Presentations will be followed by small group discussions, and finally we will turn to addressing the issues present in the topic through a large, class-wide discussion.


Each week, students are expected to read the assigned article(s) and submit through Canvas a brief response of three to five sentences in length, due the Monday at 11:59pm before class (except for our first meeting). These responses should demonstrate understanding of the reading and should entail of the following: raise or answer questions, connect the work to previous readings, critique the work, respond to a previous post, etc. The responses will be graded on a did/ did not do basis.

Students will also have the opportunity to go further with the ideas they’ve learned in class through a final project. Students can work in groups up to three people on a final project. Projects can include leading a discussion on an issue of interest, propose a solution to a problem posed in class (including code, if so desired), identify key stakeholders of a technology, analyze possible harmful implications of a current AI system, policy proposal or set of beliefs surrounding AI, or clarify in detail a key concept or definition discussed in class. I encourage you to meet with me to discuss your project proposal. There will also be opportunities to work on the final project in class.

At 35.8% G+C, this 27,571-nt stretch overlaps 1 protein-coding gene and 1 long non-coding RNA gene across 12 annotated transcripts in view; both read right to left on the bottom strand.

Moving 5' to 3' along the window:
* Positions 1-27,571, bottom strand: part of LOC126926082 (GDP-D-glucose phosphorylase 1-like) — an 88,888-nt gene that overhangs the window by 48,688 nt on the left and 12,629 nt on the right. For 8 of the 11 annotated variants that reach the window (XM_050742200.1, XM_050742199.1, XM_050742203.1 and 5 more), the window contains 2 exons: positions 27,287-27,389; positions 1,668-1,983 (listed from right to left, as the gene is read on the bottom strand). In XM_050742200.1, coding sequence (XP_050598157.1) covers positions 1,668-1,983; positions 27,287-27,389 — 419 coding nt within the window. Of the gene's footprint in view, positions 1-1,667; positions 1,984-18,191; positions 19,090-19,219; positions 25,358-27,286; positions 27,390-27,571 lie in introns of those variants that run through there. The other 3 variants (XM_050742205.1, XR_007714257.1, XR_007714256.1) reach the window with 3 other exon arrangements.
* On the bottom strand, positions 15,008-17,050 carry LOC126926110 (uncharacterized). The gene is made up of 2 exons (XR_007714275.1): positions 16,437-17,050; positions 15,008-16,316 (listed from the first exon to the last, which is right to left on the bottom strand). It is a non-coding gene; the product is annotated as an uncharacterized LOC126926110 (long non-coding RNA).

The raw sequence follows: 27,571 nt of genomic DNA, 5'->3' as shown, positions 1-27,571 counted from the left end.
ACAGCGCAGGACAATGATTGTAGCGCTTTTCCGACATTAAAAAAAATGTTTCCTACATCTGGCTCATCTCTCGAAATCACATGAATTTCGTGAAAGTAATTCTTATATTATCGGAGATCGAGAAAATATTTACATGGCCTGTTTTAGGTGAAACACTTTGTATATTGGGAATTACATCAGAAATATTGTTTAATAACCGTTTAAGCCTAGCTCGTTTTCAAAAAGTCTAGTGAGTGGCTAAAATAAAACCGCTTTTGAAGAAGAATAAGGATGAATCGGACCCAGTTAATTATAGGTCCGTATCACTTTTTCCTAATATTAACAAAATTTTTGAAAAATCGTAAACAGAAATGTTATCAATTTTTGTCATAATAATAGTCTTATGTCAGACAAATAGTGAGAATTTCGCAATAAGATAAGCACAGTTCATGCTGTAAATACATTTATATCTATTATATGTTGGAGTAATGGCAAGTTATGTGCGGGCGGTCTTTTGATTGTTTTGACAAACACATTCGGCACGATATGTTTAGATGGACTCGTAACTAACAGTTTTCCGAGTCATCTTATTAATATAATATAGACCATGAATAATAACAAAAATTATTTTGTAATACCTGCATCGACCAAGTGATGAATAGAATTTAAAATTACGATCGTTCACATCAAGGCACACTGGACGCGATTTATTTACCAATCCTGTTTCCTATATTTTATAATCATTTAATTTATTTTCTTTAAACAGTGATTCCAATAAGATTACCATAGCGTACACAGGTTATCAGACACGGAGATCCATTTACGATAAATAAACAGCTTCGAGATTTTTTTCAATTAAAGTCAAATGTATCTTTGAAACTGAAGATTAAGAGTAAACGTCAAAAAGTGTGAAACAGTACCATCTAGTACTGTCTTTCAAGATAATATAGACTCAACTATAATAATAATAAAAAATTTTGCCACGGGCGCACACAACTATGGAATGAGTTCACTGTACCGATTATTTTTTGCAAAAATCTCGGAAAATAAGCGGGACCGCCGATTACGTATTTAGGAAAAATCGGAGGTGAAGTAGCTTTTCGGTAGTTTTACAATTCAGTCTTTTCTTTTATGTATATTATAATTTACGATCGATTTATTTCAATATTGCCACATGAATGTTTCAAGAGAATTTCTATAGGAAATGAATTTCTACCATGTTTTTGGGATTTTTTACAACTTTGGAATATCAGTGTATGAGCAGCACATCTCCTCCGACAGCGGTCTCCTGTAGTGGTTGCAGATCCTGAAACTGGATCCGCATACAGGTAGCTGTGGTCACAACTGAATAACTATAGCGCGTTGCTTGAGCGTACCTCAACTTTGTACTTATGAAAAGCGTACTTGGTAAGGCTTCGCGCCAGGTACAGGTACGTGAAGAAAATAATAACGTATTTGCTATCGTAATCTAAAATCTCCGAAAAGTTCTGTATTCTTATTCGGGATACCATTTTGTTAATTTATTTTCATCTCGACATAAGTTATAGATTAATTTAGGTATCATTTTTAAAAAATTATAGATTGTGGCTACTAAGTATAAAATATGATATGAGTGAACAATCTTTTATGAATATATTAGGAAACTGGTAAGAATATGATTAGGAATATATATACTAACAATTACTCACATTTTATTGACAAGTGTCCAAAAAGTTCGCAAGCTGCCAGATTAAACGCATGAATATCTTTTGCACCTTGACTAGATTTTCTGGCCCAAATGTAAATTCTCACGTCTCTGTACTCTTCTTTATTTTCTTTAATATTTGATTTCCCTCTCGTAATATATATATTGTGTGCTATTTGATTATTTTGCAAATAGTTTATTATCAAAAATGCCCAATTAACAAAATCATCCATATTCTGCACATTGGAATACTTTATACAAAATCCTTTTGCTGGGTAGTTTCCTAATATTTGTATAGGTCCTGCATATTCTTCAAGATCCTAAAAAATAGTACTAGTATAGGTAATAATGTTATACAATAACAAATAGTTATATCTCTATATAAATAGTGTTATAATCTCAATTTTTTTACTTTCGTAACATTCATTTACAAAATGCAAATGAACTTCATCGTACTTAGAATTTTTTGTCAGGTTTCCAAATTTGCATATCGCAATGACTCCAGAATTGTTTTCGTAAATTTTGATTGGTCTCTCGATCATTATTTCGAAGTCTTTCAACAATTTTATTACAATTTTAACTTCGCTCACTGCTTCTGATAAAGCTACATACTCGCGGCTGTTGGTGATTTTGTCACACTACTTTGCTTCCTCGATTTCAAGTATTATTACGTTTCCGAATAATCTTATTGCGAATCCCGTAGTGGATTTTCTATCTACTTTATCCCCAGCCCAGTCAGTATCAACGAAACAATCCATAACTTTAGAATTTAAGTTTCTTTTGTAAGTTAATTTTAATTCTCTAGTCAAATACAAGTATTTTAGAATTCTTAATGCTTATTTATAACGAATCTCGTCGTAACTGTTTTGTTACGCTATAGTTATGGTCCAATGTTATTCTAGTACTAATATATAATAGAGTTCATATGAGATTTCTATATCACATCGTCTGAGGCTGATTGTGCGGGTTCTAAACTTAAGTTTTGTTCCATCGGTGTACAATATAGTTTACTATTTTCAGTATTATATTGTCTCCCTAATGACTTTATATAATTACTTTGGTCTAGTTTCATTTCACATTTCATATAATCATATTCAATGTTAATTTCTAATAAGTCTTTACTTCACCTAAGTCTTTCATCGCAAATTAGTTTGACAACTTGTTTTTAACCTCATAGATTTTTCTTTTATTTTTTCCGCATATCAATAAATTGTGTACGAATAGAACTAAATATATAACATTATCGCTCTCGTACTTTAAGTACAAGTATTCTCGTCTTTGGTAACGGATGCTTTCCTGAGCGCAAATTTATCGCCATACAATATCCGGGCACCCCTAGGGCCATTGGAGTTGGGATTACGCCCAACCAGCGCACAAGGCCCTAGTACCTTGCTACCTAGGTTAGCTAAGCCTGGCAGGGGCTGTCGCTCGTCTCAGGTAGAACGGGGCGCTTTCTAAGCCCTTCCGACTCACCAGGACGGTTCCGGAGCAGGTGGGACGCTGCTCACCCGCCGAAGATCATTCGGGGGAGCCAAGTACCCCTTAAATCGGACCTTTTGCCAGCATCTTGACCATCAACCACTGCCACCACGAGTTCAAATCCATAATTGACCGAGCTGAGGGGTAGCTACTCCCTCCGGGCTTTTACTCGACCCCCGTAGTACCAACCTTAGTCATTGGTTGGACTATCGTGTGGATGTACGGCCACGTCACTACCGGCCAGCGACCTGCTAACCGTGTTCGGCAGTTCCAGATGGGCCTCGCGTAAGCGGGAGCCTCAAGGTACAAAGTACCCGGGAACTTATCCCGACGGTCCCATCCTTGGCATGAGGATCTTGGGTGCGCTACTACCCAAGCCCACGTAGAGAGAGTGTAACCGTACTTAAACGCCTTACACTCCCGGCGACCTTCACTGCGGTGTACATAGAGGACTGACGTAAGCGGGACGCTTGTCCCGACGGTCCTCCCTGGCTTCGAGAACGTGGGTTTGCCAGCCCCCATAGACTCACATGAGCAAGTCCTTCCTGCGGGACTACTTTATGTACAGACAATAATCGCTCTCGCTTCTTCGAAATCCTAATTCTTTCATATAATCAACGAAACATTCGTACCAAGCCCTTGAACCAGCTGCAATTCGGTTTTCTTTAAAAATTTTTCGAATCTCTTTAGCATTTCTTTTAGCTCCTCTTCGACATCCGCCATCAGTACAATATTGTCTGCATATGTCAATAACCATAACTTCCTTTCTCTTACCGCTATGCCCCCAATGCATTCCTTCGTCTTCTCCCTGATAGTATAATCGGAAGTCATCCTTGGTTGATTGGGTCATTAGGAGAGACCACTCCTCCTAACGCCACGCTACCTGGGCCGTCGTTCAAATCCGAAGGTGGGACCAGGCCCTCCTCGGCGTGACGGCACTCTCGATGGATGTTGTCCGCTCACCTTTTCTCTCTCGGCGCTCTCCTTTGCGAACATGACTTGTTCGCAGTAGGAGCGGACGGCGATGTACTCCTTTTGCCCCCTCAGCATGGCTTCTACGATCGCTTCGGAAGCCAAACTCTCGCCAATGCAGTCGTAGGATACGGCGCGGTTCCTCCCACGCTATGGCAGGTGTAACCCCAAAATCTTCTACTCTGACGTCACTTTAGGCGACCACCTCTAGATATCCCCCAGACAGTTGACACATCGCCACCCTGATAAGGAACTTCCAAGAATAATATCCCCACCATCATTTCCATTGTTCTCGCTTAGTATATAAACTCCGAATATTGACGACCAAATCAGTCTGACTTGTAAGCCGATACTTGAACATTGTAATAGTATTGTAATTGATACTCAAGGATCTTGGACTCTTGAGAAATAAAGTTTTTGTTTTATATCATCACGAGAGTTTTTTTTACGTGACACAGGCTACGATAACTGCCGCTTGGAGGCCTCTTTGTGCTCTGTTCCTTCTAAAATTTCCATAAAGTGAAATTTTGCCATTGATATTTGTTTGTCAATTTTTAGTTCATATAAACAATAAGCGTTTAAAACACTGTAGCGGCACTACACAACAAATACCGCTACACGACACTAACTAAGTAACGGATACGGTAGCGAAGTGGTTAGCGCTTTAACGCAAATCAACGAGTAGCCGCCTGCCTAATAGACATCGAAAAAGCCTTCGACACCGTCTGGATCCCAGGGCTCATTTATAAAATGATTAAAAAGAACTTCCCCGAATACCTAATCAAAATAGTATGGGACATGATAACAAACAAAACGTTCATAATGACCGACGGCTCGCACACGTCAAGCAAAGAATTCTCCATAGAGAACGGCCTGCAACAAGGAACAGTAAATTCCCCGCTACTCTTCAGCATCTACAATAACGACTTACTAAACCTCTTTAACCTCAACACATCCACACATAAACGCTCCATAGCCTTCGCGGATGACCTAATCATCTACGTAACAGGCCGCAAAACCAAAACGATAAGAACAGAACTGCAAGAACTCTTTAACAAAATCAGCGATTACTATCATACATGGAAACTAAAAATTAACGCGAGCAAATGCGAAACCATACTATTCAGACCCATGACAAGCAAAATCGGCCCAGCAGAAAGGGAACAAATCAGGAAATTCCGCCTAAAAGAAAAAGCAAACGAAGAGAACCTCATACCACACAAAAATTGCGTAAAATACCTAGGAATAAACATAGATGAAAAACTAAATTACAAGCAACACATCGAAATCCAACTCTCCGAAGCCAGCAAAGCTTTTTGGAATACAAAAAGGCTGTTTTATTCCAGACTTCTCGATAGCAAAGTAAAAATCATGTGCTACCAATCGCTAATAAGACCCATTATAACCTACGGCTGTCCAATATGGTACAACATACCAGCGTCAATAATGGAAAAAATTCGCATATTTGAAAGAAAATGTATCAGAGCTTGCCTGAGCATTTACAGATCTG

Students should submit a project proposal by the fourth week of class describing: 1) members of the group, 2) the title of the project, 3) a project description no longer than one page, 4) two or more sources they plan to reference. This will be due 1/28 at 11:59pm.

The final projects will be due at 11:59 pm on 3/4 via email to Johan. The final section (3/12/19) will be devoted to presenting and discussing student final projects. Depending on the number of projects, we will also use our final exam period (3/22/19 - 2:30-4:20 pm) for final project presentations.


This seminar will be graded credit or no credit. In order to receive credit, students must submit 7/9 write-ups, present at one of the seminars, and complete the final project. That said, the point of this course is not a grade. Students should attend because of the readings and discussions—not in spite of them.

Class Materials

There is no required textbook for this class. All readings will be available on the home page of the course website--the majority of which will be either scans or online articles. Weekly readings will be announced on the Tuesday prior to when they’re due. I encourage students to share with me and the class readings they come upon.


1/8: Introduction



1/15: (Un) Ethical Machines



1/22: Reality Distortion I: Manifestos



1/29: Rationality, Operationalization and the Margins

2/5: Value Sensitive Design



2/12: Algorithmic Bias and Fairness



2/19: Engineering Culture



2/26: Reality Distortion II: DeepFakes and Democracy



3/5: Labor



3/12: Project Presentations